Hello all, looking at the D&B Q series boxes and wondering how they achieve directivity control down to a claimed 400Hz from this configuration? The drivers are roughly facing the ends of the cabinets and this apparently achieves 'dipolar radiation' but I can't see how...
Is each driver assigned it's own amp channel and some sort of processing applied to each or is this really simple and I'm missing something??
Just interested really!
Unless you own and use some of the gear, it's unlikely that anyone will know, apart from theorizing. I would try to get hold of the specs from the web site, they might explain it in detail. D and B, whether you like the gear or not, has always had a strong technical reputation and a reason for doing things.
Thanks for the reply Tony (increasing activity on this sites forum is a good thing!) There is no real technical info even in the user manual but there are drawings of the cabinet with grille removed.. Doesn't look anything special or clever to me so just wanted peoples opinions on how it might work.. Probably DSP knowing D&B!
I think fig 10 is the most important graph: horizontal spread in line array config. We see a reasonably controlled spread over 1K, which is the horn at the centre of the cab. Below 1K it pinches in rapidly, then expands, eventually getting omni at low freqs.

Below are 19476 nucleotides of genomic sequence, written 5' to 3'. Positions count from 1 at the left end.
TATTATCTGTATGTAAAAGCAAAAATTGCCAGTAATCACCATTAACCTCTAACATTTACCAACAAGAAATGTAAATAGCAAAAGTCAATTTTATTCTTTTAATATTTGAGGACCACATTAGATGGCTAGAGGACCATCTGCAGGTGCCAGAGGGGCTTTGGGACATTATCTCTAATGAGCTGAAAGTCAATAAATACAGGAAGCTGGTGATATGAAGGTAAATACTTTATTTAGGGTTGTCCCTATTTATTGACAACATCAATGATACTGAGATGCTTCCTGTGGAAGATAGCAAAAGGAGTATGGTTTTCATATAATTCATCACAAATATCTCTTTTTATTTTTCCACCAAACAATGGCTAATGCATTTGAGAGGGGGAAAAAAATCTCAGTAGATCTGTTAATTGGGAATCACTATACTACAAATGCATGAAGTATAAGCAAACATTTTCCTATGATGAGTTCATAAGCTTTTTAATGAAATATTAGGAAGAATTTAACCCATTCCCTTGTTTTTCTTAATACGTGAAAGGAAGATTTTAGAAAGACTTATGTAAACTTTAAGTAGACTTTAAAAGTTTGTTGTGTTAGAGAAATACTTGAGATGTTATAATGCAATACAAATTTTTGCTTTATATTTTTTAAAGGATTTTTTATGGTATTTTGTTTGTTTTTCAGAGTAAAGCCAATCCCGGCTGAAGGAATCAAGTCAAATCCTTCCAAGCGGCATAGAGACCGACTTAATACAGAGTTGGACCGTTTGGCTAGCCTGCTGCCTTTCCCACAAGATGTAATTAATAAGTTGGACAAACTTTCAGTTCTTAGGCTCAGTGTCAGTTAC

Reading off 400Hz at -6dB, I see 90 degrees total spread, which seems controlled, BUT it is trending at around 50 degrees per octave.
The graph looks like what you would expect from two sources a certain distance apart, which is probably what dipole means, and from the engineering sketch it looks like the two 10s are positioned at each end of the cab. I don't think the ducts are important, probably just a way of making the cab smaller. And I don't think DSP is needed for the directivity graphs shown.
I think they might use DSP to remove the sharp resonant peaks resulting from the ducts (TX design had this problem too). DSP *could* be used to reduce the narrowing seen in the graph by simply fading out one of the drivers, but I guess they found these results good enough. Eventually, compromises must always be made, and D&B's good reputation suggests they are probably making the right compromises.
Nonetheless I would do things differently... of course!